International credit ratings agencies are feeling relaxed about the latest outbreak of Covid-19, despite the Government bleeding millions of dollars each day fighting the virus.
Ratings agencies rate the quality of the Government's debt, which helps the organisations who buy the debt to price it properly.
Good credit ratings usually mean lower borrowing costs for the Government, while lower credit ratings push the cost of borrowing higher.
If the ratings agencies felt that a government's excessive spending or poor economic management threatened its creditworthiness, they would likely downgrade their credit rating.
But that appears unlikely, with ratings agencies spoken to by the Herald confirming their view that the Government's finances remain strong, despite the hard lockdowns used to fight Covid-19.
Anthony Walker, a sovereign analyst at S&P said that New Zealand would likely bounce back from the latest lockdown, as it had done last year, saying solid economic performance gave the Government "headroom".
"New Zealand has outperformed many countries since the onset of the pandemic, particularly with regards to economic outcomes.
"This outperformance was a contributing factor behind our decision to upgrade the rating to AA+ in February.
"The likelihood of another swift economic recovery once this lockdown is lifted affords it some headroom at the current rating level," Walker said.
Last year S&P upgraded New Zealand's foreign and local currency government debt by a notch to 'AA+' and 'AAA', respectively, from 'AA' and 'AA+'.
Martin Petch, Moody's sovereign analyst for New Zealand was also positive, saying New Zealand had a history of running a strong fiscal policy.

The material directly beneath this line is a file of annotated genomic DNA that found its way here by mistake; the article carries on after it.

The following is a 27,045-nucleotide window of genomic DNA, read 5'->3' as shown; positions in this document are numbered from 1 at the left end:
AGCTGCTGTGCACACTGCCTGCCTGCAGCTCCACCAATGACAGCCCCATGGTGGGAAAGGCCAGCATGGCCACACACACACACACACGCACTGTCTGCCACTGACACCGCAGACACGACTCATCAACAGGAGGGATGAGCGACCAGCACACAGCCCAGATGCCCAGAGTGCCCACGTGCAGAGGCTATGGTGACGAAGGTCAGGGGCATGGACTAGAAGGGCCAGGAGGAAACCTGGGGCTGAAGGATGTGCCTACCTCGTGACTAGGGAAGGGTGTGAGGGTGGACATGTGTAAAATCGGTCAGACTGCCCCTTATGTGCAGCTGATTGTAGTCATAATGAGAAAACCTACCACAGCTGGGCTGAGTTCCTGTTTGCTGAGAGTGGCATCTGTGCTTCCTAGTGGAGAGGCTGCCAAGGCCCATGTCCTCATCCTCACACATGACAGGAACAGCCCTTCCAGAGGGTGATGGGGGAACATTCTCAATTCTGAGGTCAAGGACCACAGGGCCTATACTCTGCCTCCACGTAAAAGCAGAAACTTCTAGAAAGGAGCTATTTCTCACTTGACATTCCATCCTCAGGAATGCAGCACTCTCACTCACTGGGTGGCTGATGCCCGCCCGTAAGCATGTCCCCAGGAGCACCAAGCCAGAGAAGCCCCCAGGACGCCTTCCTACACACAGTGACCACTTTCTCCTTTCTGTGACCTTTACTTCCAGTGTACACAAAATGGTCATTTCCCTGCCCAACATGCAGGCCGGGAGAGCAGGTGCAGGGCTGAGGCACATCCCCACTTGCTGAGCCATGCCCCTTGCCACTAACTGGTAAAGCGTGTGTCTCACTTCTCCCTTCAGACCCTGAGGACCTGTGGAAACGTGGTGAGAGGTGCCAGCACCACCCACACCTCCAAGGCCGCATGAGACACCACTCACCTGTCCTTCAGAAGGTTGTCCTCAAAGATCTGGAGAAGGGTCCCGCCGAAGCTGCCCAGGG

"The track record and commitments to fiscal surplus remains high," Petch said.
"We're expecting over time New Zealand's debt levels will likely decline back to the low levels it had in the past," Petch said.
Petch said credit ratings were really about how countries compared with one another, and New Zealand compared favourably.
New Zealand's gross debt was 28.1 per cent of GDP in 2019. Treasury's Budget forecasts say gross debt is now expected to rise to about 37 per cent of GDP by 2025.
Ratings agencies tend to use the gross debt-to-GDP measurement rather than the net debt-to-GDP ratio, which is more common in New Zealand.
Petch said despite the outbreak New Zealand's finances were still flexible enough "to respond to other issues New Zealand faces including social issues".
"There's flexibility in the case of another downturn or a natural disaster - those kinds of things," Petch said.
Moody's rating for New Zealand's debt is "Aaa" for both foreign and domestic currency.
One threat to the Government's finances was the housing market, which could put the Government in a difficult position were it to come under strain and trigger a crisis that it would be difficult to get out of.
Walker sounded notes of caution too, warning that if the lockdown dragged on too long the Government's finances could come under strain.
"If the lockdown were to drag on over a long period and the associated economic disruption was not temporary, it could pressure the fiscal accounts and rating," Walker said.
However he was optimistic.
"This isn't our current expectation, however," he said.